A princess theme in a class of preschool students is an intriguing way to introduce early science concepts, but must contain activities that encourage both genders to participate. Be creative in lesson planning to encourage hands-on interaction with the students while promoting scientific concepts and encouraging whole class participation.
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Sugar Cube Tower Absorption
Encourage preschoolers to build a princess tower of four or five sugar cubes high in a paper bowl. The students can make simple hypotheses, or guesses, about water absorption into the cubes of sugar, including whether or not sugar will absorb the water, and how far the water will absorb up the princess tower. Mix a few drops of food colouring to a pitcher of water and pour approximately 1/2 inch of water into the bottom of the bowl. Observe the coloured water absorbing into the sugar cubes and analyse the hypotheses guessed by the students.
Many princess stories include the act of kissing frogs to transform them into princes. Discuss with the preschoolers the ability of frogs to kiss and ask each if frogs have lips. Ask students to name all of the abilities of frogs and the actions that they are able to perform such as swimming, hopping and eating with their long tongues. Print pictures of frogs displaying various activities for students to colour and compile them into a frog book for students to take home. (See Resources for a free printable preschool frog book.)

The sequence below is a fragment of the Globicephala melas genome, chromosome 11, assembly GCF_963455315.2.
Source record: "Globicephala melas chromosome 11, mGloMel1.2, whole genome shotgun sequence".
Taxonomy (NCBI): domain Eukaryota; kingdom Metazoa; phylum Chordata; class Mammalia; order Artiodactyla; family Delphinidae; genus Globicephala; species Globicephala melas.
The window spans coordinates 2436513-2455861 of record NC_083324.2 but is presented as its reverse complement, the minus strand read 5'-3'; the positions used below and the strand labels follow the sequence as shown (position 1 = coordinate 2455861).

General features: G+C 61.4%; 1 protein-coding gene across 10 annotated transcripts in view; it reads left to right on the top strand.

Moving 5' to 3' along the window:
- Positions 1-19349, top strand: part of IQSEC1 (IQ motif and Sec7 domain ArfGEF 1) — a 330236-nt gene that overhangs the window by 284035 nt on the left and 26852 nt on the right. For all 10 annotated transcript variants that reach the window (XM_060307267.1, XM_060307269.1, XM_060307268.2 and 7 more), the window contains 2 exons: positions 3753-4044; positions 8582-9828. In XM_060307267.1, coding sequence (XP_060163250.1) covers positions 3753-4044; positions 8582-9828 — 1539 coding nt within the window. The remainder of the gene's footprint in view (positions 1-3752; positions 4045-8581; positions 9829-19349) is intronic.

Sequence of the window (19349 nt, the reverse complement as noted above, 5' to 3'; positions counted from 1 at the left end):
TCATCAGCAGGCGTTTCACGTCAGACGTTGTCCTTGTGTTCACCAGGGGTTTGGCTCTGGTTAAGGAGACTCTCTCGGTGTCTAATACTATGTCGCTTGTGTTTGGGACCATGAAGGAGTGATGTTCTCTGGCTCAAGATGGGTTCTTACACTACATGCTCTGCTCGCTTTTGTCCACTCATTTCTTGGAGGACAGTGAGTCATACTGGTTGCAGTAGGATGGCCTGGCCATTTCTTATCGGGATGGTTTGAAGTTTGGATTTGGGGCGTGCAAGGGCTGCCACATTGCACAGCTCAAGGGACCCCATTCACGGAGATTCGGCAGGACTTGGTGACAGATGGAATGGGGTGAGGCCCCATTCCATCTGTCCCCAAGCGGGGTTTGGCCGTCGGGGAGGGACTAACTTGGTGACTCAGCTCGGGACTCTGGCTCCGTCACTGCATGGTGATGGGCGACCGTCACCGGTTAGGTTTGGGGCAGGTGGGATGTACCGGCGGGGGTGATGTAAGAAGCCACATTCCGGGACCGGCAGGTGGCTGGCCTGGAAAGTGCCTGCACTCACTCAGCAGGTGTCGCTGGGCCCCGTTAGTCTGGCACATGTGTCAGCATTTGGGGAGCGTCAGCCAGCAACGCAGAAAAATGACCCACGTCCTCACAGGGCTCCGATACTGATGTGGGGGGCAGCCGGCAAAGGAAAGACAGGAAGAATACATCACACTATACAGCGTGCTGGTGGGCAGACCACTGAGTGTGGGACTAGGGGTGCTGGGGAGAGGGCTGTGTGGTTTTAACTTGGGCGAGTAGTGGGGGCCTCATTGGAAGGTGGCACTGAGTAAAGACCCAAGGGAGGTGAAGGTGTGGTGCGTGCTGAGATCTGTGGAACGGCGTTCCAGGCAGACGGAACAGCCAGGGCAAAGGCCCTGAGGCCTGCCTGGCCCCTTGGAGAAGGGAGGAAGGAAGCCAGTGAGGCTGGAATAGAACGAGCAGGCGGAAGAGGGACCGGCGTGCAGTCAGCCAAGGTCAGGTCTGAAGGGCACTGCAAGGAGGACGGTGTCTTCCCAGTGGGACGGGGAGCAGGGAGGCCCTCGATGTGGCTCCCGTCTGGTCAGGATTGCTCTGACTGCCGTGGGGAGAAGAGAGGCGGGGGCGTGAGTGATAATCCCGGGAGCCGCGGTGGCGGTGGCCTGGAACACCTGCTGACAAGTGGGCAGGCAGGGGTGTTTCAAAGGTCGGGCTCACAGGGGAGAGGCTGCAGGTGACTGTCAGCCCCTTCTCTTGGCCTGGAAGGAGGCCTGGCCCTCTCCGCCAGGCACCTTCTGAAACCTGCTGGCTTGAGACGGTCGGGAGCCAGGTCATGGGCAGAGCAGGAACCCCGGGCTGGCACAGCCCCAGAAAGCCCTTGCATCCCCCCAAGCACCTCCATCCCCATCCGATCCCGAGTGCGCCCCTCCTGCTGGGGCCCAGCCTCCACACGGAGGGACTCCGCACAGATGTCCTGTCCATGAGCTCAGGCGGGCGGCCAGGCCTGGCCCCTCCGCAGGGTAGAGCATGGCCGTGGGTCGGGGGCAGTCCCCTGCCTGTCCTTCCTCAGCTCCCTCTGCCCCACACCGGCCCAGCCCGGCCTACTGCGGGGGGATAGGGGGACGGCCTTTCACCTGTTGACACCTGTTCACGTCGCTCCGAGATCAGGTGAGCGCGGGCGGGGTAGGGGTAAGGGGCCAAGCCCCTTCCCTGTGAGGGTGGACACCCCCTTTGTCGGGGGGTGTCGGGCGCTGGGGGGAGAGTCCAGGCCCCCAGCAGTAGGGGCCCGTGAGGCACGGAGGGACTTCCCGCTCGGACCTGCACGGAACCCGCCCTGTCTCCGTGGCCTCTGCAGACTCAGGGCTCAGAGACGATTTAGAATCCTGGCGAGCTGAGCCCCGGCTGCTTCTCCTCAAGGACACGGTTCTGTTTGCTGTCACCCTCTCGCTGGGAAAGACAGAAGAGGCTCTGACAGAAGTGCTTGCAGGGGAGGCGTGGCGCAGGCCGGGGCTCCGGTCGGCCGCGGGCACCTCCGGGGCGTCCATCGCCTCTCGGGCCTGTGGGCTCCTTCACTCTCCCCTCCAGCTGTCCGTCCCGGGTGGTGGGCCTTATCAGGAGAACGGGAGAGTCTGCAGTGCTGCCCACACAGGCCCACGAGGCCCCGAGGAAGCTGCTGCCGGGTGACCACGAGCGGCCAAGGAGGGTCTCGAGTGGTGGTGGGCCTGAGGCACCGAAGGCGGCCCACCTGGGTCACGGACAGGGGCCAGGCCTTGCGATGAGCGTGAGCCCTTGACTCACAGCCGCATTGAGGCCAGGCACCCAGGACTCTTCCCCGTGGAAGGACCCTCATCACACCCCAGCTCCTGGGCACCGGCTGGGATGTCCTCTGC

The Mermaid Princess
Mermaids have been princesses in age-old stories, and studying the characteristics of mythical mermaids as a scientific concept will peak interest among the preschool students. Discuss with the preschoolers the differences between scales and skin and what each do to protect the bodies of fish and people. Using a large piece of mural paper for each student, trace only the top portion of each student's body onto the paper from the waist up and ask students to draw and decorate the science art with a mer-person's bottom half, including scales and fins.
Princess and the Pea
The traditional story of the Princess and the Pea incorporates the concept of layers as a scientific area of study. In circle time, read the story and discuss layers with the students. Ask students to name different examples of layers around the home such as bed covers, triple-decker sandwiches and taco layer dip. With the assistance of the preschoolers, make a gelatin mould with a few layers of gelatin flavours for the kids to enjoy as an afternoon snack.
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